Here where I live, it’s beastly hot. It’s the kind of heat that makes you turn away from window displays of fall fashion with something like revulsion (they put a wool sweater on that mannequin? What were they thinking?). Earlier today, I administered emergency transfusions of water to my patio pots and flowerbeds, hoping I can extend their lives for another few weeks at least. I’m keeping my fingers crossed.
But when these flowers do dry up and die, there’s always next spring. That’s the great thing about gardening: second chances.
Maybe next year will be the year that I actually plant a Mary Garden. I’ve got the Mary statue; she’s currently standing on the patio, next to a pot of orange margiolds which have thus far survived the inferno. And I’ve got a great guide: the book Mary’s Flowers, by Vincenzina Krymow. It’s a wonderful collection of legends about the various flowers that, over the centuries, have been connected in some way to Mary. Who knew that lilies of the valley were called “Mary’s Tears,” or that lavender’s signature scent is said to be the result of Mary using the lavender bush as a drying rack for Jesus’ sweet-smelling clothes? I sure didn’t. The legends are lovely and charming — and yes, some are outlandish — but they’re all fascinating. The book itself has gorgeous color illustrations and well-written meditations on Mary’s character and life.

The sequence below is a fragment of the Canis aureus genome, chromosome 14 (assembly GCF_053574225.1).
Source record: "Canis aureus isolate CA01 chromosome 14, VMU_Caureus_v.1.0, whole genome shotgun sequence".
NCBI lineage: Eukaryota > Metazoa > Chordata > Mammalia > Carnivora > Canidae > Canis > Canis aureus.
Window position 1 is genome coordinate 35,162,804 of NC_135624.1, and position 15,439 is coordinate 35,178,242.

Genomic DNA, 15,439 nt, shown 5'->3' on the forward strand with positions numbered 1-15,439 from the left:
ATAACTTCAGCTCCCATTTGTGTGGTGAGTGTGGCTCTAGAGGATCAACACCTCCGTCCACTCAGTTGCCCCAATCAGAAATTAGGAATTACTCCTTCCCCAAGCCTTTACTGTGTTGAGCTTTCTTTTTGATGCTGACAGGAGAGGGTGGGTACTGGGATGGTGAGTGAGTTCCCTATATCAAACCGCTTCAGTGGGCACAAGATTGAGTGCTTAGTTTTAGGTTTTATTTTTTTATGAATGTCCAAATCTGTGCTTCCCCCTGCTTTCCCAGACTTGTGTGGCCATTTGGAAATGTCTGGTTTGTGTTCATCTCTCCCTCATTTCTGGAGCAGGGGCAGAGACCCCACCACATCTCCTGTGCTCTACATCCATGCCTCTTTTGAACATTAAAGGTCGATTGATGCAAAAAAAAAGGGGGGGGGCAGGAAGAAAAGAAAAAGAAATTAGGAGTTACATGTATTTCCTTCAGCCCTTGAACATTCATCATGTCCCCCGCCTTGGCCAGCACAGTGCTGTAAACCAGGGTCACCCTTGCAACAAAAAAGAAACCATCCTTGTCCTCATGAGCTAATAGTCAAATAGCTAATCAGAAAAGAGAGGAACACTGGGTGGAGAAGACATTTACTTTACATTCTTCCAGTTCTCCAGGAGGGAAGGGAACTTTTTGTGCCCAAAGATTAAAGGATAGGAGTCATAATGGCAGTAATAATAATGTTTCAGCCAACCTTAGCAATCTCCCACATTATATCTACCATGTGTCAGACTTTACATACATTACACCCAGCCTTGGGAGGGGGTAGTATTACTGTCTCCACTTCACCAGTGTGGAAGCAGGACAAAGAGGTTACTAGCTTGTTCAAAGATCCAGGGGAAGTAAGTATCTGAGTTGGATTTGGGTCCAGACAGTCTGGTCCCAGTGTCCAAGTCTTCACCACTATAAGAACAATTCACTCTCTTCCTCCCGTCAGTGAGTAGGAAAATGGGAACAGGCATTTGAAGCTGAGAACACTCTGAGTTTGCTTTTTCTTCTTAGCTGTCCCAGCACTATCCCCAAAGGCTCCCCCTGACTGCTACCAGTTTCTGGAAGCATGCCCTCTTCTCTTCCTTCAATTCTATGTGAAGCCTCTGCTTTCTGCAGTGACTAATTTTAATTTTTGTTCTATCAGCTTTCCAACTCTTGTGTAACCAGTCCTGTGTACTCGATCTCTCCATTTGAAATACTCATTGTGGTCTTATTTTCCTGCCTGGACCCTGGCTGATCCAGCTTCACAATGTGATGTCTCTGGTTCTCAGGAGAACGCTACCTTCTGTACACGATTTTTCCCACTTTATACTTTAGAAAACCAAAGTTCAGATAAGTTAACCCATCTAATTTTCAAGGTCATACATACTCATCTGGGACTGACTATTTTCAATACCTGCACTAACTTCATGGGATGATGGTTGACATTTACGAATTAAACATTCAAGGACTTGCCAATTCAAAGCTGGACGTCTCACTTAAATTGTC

Oh, and it turns out that the name marigolds comes from “Mary’s Gold.” Apparently, early Christians put the orange blooms around Marian shrines, offering her the flowers instead of coins. I guess that little corner of the patio is a Mary Garden after all.